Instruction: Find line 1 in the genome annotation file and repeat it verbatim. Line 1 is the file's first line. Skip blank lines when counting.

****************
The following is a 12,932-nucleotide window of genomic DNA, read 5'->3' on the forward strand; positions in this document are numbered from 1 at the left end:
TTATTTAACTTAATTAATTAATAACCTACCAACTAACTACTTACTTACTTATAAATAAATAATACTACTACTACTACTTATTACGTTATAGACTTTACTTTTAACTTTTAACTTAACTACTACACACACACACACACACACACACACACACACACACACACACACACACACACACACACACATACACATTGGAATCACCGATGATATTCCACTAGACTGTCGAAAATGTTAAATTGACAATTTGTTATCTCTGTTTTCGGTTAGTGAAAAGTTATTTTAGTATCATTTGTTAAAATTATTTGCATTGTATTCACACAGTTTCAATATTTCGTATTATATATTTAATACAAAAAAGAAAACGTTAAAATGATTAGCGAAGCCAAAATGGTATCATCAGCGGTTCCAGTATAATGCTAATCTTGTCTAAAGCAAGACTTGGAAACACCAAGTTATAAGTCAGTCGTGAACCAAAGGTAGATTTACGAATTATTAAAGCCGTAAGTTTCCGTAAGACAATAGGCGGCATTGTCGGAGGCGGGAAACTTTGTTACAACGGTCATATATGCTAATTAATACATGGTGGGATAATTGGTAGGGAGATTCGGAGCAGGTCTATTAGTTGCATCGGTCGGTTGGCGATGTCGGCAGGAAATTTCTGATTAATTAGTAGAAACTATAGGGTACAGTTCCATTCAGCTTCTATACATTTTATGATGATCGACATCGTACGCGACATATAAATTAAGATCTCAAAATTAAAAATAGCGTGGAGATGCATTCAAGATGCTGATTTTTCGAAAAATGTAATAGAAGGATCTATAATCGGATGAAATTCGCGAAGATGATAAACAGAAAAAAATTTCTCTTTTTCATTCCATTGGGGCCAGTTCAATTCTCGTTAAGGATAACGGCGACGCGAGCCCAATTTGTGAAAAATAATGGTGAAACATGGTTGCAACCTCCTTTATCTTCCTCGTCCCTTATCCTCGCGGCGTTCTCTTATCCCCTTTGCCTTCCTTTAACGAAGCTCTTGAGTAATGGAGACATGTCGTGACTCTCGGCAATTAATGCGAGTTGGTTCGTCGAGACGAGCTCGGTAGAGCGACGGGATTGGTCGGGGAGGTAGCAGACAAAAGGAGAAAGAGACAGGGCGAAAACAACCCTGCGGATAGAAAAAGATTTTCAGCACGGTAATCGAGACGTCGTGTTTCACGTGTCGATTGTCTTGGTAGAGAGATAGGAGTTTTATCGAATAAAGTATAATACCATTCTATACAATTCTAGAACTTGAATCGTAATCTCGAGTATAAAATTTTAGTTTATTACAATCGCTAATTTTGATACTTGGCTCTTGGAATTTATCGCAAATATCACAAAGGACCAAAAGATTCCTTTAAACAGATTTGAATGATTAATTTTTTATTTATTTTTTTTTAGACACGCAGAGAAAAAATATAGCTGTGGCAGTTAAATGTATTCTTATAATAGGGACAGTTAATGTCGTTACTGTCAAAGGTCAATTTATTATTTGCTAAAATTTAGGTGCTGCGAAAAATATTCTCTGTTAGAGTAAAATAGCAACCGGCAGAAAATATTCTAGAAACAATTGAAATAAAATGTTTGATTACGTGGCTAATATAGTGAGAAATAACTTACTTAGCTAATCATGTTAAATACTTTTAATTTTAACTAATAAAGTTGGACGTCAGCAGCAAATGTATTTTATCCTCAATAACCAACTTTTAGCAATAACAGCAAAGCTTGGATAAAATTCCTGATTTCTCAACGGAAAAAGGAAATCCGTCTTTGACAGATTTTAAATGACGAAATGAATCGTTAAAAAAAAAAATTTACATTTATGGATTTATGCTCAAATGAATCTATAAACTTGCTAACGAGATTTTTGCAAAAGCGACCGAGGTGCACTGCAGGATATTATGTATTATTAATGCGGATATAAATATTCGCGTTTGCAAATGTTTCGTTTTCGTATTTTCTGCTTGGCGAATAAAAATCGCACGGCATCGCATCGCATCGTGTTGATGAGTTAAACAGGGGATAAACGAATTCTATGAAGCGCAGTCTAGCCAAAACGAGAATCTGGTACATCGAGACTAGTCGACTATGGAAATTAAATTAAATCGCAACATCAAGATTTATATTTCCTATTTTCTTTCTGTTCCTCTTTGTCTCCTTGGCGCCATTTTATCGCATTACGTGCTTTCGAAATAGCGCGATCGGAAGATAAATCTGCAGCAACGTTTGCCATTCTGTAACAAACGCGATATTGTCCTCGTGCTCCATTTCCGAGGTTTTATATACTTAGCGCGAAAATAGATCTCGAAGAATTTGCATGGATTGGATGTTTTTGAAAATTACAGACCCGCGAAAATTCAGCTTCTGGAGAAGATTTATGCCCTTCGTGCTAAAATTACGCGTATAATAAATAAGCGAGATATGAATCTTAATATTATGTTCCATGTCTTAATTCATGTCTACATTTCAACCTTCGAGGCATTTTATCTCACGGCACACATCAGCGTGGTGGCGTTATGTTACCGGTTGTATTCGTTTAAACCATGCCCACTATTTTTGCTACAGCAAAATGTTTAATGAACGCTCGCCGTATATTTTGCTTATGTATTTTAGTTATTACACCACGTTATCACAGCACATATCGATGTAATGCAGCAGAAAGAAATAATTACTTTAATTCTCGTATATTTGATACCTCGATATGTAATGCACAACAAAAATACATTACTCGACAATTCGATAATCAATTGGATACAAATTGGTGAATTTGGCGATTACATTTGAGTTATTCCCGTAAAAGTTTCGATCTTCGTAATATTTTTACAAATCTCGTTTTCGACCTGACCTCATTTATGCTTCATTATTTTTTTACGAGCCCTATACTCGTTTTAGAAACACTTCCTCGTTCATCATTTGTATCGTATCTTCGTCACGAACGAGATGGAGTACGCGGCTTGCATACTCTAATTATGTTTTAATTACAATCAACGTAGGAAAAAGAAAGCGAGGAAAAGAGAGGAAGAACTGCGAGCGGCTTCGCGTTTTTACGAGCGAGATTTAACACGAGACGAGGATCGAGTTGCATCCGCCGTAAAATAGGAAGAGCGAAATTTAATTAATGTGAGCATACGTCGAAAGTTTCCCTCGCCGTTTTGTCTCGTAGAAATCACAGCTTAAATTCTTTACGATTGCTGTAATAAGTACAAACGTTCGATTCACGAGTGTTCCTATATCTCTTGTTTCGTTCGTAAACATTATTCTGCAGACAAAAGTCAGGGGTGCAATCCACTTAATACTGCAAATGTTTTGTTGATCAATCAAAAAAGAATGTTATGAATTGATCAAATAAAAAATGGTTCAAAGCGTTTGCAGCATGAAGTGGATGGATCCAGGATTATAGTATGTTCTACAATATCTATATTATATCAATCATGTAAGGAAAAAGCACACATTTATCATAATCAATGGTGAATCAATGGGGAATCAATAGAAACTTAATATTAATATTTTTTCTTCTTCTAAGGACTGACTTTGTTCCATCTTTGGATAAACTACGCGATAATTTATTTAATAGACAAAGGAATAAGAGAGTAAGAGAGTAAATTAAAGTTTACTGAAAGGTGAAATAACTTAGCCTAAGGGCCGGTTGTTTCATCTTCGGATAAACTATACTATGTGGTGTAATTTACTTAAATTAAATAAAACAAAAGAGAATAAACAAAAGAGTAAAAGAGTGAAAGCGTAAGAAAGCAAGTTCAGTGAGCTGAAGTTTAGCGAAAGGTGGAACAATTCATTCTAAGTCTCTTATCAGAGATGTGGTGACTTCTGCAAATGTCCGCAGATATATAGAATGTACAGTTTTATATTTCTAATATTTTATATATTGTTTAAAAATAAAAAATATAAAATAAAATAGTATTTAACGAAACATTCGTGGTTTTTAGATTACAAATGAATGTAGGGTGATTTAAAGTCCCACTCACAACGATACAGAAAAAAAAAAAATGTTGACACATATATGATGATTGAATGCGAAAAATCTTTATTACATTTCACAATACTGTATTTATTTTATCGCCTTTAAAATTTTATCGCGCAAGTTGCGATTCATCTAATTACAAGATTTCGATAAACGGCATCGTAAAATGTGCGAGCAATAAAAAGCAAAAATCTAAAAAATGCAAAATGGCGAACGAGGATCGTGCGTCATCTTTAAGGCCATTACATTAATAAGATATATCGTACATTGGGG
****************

The following is a 12,932-nucleotide window of genomic DNA, read 5'->3' on the forward strand; positions in this document are numbered from 1 at the left end: